Here’s how conversations can help us advance racial justice and build hope for a better future.
“We seldom think of conversation as commitment, but it is.”
These words by the legendary bell hooks urged us to reframe our thinking around conversation—namely its ability, as she said, to “limit the destructive potential in our lives” and keep us “in creative dialogue.” She understood how hope and healing entailed sharing stories and naming pain through dialogue.
Many voices featured on the Culture of Health Blog over the past year have demonstrated what this commitment looks like. They have shared their own experiences and lessons on how constructive conversations can address disparities, improve community conditions, and help us make progress toward advancing racial justice and health equity. Here are some of their key takeaways.
Alonzo Plough understands firsthand how dialogue about racism in the United States can help people recognize the way in which present-day inequities trace back to a deeply flawed past. He was born at a time when Black families were denied care in most hospitals. Growing up, he joined his parents in sit-ins and demonstrations to demand justice and witnessed the Civil Rights movement gain momentum, eventually ending Jim Crow laws.
These early experiences shaped his career in academia, public health, and now in philanthropy. They instilled a deep, personal interest in the ideas and strategies covered in his book Necessary Conversations, where he observes that “Authentic conversations about racism are difficult, uncomfortable, and happening far too infrequently.” He notes that, “When they work, exchanges about difficult issues can yield enormous personal growth and create a path to positive community and societal transformation.”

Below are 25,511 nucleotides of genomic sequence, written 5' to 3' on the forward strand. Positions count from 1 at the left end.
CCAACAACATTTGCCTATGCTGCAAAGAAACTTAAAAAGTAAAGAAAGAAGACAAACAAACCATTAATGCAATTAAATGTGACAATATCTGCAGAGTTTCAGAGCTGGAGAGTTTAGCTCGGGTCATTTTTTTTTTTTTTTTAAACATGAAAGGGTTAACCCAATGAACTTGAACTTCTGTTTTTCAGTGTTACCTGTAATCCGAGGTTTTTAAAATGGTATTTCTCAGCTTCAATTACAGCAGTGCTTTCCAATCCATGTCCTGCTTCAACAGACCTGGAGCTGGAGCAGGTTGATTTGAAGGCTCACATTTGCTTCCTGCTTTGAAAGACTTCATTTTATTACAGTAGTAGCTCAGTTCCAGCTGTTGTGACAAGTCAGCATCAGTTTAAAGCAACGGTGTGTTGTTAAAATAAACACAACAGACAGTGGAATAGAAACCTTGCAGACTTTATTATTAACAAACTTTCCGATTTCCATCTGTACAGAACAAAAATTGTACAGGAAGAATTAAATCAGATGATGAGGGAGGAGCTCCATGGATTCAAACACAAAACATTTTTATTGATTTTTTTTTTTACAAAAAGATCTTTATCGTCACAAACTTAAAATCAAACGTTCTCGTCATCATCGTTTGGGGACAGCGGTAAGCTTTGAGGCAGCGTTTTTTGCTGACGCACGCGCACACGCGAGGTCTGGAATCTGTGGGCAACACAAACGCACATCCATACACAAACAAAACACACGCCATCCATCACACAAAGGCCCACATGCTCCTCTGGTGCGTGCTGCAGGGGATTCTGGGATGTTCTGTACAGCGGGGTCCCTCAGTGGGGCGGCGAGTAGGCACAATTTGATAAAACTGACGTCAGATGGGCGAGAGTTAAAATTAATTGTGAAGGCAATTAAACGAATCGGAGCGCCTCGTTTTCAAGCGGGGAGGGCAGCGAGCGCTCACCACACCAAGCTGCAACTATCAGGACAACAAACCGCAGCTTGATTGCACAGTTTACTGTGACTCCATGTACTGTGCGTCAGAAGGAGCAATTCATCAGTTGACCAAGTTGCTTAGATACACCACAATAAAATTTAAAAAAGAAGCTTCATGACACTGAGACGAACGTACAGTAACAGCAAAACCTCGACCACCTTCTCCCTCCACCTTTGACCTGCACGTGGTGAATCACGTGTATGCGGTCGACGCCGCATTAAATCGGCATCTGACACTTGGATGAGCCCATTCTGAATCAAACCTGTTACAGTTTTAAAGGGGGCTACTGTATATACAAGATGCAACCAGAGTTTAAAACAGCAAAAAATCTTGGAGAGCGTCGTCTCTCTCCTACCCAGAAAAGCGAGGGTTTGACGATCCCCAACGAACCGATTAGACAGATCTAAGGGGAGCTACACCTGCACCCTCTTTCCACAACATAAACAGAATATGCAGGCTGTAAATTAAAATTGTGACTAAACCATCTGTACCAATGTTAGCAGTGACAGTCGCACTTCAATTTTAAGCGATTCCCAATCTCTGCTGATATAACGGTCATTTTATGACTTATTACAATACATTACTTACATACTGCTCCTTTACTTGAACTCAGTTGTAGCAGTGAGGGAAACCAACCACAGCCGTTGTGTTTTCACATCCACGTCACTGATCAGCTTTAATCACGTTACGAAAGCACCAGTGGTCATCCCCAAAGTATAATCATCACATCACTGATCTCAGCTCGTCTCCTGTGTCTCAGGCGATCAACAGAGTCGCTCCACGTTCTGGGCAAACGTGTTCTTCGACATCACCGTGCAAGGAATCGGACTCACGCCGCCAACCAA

Nacole Riccaboni and Jasmine Travers have dedicated their lives to improving the healthcare system. As Black nurses, they also understand the need to “get real” about racism because they have seen how it plays out in their own professional lives and at the patient’s bedside. They offer many examples—from disparities in how hospital staff treat pain, to stalled opportunities for promotion and career advancement, to challenges providing dignified care to patients from unfamiliar cultures.
Their prescription for progress is based on building understanding, increasing mentoring, and becoming agents of change. Ensuring that nurses have opportunities to share their stories with one another so that they feel supported and empowered is part of that strategy. Travers and Riccaboni also stress the need for more nursing leaders who look like the people they serve.
Acknowledging privilege is another important step in learning how to listen respectfully, rather than turning away defensively. “Talking about the realities of racism isn’t easy but being uncomfortable isn’t an excuse to avoid tough conversations,” they emphasize. “The goal is not to accuse or shame anyone, but rather to shine light on enduring inequities, the forces that perpetuate them, and the ways we can heal the damage they do.”